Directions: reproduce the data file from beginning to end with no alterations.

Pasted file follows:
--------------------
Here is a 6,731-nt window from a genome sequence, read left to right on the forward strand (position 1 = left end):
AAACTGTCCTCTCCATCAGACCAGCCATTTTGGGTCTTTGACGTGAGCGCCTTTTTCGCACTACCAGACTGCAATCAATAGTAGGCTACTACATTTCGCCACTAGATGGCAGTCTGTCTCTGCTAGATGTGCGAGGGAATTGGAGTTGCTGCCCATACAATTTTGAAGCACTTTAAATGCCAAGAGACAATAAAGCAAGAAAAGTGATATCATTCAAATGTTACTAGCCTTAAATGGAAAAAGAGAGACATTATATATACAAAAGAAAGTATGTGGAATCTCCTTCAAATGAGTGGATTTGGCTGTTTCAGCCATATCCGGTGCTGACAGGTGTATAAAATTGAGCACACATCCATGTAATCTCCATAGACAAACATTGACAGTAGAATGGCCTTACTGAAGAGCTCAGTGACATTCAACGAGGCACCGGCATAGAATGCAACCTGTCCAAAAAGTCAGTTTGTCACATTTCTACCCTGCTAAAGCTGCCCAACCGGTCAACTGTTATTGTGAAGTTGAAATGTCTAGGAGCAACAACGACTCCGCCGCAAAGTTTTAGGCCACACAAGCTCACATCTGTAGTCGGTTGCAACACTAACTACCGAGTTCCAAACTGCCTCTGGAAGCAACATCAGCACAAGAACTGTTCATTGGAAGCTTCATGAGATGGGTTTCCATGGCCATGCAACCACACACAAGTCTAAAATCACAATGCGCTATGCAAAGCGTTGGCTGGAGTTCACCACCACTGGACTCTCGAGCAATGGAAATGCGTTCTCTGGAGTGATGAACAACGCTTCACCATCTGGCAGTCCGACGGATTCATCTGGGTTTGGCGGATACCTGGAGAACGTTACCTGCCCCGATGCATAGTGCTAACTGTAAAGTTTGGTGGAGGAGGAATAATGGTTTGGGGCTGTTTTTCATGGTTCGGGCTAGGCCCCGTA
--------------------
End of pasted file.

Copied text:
Here is a 6,731-nt window from a genome sequence, read left to right on the forward strand (position 1 = left end):
AAACTGTCCTCTCCATCAGACCAGCCATTTTGGGTCTTTGACGTGAGCGCCTTTTTCGCACTACCAGACTGCAATCAATAGTAGGCTACTACATTTCGCCACTAGATGGCAGTCTGTCTCTGCTAGATGTGCGAGGGAATTGGAGTTGCTGCCCATACAATTTTGAAGCACTTTAAATGCCAAGAGACAATAAAGCAAGAAAAGTGATATCATTCAAATGTTACTAGCCTTAAATGGAAAAAGAGAGACATTATATATACAAAAGAAAGTATGTGGAATCTCCTTCAAATGAGTGGATTTGGCTGTTTCAGCCATATCCGGTGCTGACAGGTGTATAAAATTGAGCACACATCCATGTAATCTCCATAGACAAACATTGACAGTAGAATGGCCTTACTGAAGAGCTCAGTGACATTCAACGAGGCACCGGCATAGAATGCAACCTGTCCAAAAAGTCAGTTTGTCACATTTCTACCCTGCTAAAGCTGCCCAACCGGTCAACTGTTATTGTGAAGTTGAAATGTCTAGGAGCAACAACGACTCCGCCGCAAAGTTTTAGGCCACACAAGCTCACATCTGTAGTCGGTTGCAACACTAACTACCGAGTTCCAAACTGCCTCTGGAAGCAACATCAGCACAAGAACTGTTCATTGGAAGCTTCATGAGATGGGTTTCCATGGCCATGCAACCACACACAAGTCTAAAATCACAATGCGCTATGCAAAGCGTTGGCTGGAGTTCACCACCACTGGACTCTCGAGCAATGGAAATGCGTTCTCTGGAGTGATGAACAACGCTTCACCATCTGGCAGTCCGACGGATTCATCTGGGTTTGGCGGATACCTGGAGAACGTTACCTGCCCCGATGCATAGTGCTAACTGTAAAGTTTGGTGGAGGAGGAATAATGGTTTGGGGCTGTTTTTCATGGTTCGGGCTAGGCCCCGTA